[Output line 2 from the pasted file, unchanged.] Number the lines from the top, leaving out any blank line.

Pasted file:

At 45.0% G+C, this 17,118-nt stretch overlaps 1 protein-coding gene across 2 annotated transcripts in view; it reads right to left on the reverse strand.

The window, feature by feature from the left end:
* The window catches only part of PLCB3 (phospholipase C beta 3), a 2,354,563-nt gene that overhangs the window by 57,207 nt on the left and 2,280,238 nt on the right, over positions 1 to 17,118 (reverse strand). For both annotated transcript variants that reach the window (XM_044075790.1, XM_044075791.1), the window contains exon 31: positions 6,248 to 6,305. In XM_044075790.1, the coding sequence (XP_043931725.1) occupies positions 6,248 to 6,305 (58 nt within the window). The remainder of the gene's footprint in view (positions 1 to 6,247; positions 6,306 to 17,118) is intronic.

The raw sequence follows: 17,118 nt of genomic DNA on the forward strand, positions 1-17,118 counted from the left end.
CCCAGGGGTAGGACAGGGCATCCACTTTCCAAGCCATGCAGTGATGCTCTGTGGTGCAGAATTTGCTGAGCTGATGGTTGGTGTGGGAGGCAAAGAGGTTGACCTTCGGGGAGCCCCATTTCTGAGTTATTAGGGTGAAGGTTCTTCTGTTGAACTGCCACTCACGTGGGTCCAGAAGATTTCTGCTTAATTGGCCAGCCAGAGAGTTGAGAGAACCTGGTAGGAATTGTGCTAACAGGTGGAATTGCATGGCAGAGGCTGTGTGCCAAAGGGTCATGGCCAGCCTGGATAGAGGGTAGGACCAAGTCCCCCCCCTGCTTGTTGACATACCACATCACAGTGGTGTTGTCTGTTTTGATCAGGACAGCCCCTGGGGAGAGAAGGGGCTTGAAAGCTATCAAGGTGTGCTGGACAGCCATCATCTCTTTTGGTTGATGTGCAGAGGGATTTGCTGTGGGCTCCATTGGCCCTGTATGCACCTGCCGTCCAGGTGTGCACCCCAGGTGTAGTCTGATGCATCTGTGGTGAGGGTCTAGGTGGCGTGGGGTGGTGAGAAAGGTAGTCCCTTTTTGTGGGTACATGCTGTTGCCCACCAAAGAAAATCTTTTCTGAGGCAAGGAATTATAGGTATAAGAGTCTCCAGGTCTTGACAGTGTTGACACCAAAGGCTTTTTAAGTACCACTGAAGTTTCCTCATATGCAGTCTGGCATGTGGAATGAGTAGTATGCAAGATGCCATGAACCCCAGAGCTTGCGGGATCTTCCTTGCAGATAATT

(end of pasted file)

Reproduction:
The window, feature by feature from the left end: